NTSB Issues Final Report on Deadly Amtrak Derailment

Cars from an Amtrak train lay spilled onto Interstate 5, alongside smashed vehicles, on Dec. 18, 2017, in DuPont, Wash. The Amtrak train making the first-ever run along a faster new route hurtled off the overpass near Tacoma and spilled some of its cars onto the highway below, killing three. Seventy-eight passengers and five crew members were aboard when the train moving at more than 80 mph derailed about 40 miles south of Seattle before 8 a.m. (AP Photo/Elaine Thompson)

(CN) – A deadly 2017 Amtrak derailment in Washington state was caused by a dangerous curved track and the railway’s failure to use technology designed to automatically brake ahead of such curves, according to a final report adopted Tuesday by the National Transportation Safety Board.

The inaugural run of a new, more direct line between Tacoma and Portland derailed with 83 people aboard after careening around a curve and sailing off a bridge over Interstate 5 at 50 miles per hour above the speed limit. Three people were killed and 57 people injured in the Dec. 18, 2017, wreck, including some who were driving on I-5 when the train crashed down onto their cars. The wreck caused an estimated $25.8 million in damage.

On Tuesday, the NTSB cleared the train’s conductor of wrongdoing, finding he was not under the influence of drugs or alcohol and was not fatigued, distracted or impaired.

Instead, the board said the wreck was caused by Puget Sound Regional Transit Authority’s failure to make safety adjustments coming into the hazardous, 30-mph curve where the derailment happened, in light of the fact that Amtrak had not installed Positive Train Control – the safety mechanism that adjusts speeds automatically.

NTSB chairman Robert L. Sumwalt said Tuesday the lack of such technology caused the wreck.

“Could this accident have been prevented?” Sumwalt asked. “The answer is a resounding yes. At the simplest level, Positive Train Control prevents derailments, period. The sooner it’s implemented nationwide, the sooner it will prevent derailments like this one.”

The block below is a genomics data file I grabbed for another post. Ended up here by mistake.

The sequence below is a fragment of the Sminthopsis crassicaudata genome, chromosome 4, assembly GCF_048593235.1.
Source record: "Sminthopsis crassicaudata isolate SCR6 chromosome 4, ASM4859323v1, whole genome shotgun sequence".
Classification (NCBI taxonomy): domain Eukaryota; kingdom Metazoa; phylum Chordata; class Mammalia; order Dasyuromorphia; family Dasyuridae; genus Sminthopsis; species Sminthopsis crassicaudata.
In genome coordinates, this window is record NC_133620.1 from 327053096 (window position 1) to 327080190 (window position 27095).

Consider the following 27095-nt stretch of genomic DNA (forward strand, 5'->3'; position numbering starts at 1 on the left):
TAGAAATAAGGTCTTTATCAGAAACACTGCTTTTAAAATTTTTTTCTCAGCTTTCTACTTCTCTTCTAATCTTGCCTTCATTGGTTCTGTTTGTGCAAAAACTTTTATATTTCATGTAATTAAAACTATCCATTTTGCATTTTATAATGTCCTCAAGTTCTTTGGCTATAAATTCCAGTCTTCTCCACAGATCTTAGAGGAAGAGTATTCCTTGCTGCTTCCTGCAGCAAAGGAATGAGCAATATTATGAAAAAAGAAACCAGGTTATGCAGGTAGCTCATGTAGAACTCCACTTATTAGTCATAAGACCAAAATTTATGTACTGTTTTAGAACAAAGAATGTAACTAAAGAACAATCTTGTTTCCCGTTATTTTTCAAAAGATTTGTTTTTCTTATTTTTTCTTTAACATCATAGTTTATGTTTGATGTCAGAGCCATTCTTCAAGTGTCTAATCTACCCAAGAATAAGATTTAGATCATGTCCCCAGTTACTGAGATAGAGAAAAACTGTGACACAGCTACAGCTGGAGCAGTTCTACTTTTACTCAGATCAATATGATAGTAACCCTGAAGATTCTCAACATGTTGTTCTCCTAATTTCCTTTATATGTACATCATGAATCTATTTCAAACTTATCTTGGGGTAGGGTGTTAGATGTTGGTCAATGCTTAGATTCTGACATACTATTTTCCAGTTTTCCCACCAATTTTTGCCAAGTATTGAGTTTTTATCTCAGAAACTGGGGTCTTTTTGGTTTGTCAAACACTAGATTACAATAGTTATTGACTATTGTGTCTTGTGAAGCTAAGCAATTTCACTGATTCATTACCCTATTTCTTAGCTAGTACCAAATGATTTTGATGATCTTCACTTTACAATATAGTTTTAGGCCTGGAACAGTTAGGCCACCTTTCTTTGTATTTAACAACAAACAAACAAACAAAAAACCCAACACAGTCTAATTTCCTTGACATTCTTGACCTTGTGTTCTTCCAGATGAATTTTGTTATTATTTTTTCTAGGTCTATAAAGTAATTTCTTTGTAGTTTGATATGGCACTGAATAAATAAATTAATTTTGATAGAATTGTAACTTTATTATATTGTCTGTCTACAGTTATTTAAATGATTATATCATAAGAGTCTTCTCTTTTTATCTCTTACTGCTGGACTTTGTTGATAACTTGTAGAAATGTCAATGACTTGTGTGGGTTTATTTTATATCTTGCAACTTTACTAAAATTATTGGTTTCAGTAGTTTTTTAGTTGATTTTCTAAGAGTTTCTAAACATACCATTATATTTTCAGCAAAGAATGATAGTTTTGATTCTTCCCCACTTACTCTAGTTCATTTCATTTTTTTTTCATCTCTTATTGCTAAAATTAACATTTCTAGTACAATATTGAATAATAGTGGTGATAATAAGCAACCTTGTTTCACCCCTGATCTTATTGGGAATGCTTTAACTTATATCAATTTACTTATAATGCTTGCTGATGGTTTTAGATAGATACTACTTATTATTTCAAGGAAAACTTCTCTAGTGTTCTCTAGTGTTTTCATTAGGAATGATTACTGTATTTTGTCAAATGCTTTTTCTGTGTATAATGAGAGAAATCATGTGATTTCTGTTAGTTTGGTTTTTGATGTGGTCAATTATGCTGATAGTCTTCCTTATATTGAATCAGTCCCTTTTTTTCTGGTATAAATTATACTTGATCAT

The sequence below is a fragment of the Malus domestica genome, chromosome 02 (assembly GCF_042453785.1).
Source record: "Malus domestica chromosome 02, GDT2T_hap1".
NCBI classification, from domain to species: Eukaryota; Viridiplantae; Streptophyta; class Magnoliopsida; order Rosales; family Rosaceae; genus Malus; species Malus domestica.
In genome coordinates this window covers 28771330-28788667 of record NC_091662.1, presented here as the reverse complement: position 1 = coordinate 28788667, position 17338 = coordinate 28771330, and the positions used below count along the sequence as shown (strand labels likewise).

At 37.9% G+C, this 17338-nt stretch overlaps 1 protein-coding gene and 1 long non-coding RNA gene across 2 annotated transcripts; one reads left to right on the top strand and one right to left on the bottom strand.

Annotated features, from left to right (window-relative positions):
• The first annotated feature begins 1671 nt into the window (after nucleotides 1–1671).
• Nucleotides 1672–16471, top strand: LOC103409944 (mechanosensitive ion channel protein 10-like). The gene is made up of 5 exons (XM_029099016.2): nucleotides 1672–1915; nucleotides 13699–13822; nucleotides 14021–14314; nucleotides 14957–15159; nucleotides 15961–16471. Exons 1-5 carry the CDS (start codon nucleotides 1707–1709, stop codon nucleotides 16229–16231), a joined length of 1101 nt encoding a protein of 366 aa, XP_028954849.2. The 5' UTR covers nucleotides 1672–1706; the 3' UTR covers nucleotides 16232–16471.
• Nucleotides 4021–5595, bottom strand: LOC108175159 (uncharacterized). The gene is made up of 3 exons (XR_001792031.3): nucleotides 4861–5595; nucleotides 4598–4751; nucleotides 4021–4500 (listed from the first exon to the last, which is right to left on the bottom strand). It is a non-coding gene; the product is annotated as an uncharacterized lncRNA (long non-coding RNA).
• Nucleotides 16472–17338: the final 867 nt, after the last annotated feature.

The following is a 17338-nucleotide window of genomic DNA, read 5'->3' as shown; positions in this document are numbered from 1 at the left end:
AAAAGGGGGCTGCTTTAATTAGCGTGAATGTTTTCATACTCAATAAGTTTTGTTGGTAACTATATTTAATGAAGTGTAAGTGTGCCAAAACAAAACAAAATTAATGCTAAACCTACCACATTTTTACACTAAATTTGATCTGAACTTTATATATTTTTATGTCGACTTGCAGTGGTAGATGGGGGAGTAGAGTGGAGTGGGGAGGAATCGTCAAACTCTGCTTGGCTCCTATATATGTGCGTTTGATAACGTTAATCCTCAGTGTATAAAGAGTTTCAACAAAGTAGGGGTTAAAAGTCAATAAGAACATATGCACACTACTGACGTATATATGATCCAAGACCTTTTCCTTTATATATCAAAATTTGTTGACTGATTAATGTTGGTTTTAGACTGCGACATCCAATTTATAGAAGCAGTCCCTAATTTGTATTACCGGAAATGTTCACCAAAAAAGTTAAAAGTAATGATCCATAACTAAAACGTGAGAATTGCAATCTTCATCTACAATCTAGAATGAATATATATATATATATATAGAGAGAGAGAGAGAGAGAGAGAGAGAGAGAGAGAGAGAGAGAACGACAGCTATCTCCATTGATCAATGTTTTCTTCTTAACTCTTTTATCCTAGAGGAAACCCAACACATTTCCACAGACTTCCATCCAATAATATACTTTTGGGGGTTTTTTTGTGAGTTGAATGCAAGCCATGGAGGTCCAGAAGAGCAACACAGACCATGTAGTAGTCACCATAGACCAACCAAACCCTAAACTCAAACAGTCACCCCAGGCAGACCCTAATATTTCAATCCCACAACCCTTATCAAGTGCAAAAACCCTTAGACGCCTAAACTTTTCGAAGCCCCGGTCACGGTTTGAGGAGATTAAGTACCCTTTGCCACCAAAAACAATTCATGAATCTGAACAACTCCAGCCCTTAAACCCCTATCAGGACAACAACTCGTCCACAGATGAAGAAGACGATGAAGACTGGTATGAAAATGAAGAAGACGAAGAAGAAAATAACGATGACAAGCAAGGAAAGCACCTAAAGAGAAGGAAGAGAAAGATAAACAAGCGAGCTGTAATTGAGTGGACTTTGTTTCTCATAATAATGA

While the Federal Railroad Administration has found Positive Train Control would reduce risk of fatalities by 40%, the agency decided not to implement the technology immediately and has continued to delay requiring its use.

Another problem the board identified was the train Amtrak ran that day. The Talgo Series VI train was constructed before the latest safety requirements were passed in 1999 and did not meet current safety standards – although it was grandfathered in after the Federal Railroad Administration approved Amtrak’s petition in 2000.

The old design allowed parts to break free within the car where the three fatalities occurred. The flying parts broke windows, leading to the fatal ejections of two passengers, and shot through the carriage where they hit the third passenger who was killed in the wreck.

During Tuesday’s meeting, Chairman Sumwalt questioned board staff member Mike Hiller about the implications of the old train design’s roller assembly, which detached during the wreck.

“So what you’re really saying is had the roller assembly not detached we may not have had fatal injuries?” Sumwalt asked.

“Your observations are correct,” Hiller replied.

After the wreck, Amtrak was supposed to report its plan to the board for the continued safe use of Talgo trains but has not yet done so, board members said.

The board issued 26 new safety recommendations, including that trains install anchors to secure child safety seats like the one a couple brought on the doomed train trip. The couple’s infant was in the unsecured baby seat until moments before the wreck, when the baby’s father took it to the bathroom to change its diaper. One minute later, according to investigation records, the train derailed and the baby seat sailed out of a broken window before being crushed next to a sideways train car. The child survived in its father’s arms.

“The child car seat essentially became a missile and was actually thrown out of the derailed train car,” board staff member Sheryl Harley said Tuesday.

“Think about that next time you have to change a diaper, that it may not be the worst thing in the world,” Sumwalt said.

But Sumwalt said the most important thing is for the Federal Railroad Administration to finally require Positive Train Control.

“We want the FRA to move,” Sumwalt said. “They’re saying it will be done by September. It’s past time to get it done. There’s no other way to put it. It’s time. It’s past time for the FRA to act. As we’ve seen today, lives depend on the issuance of that rule.”

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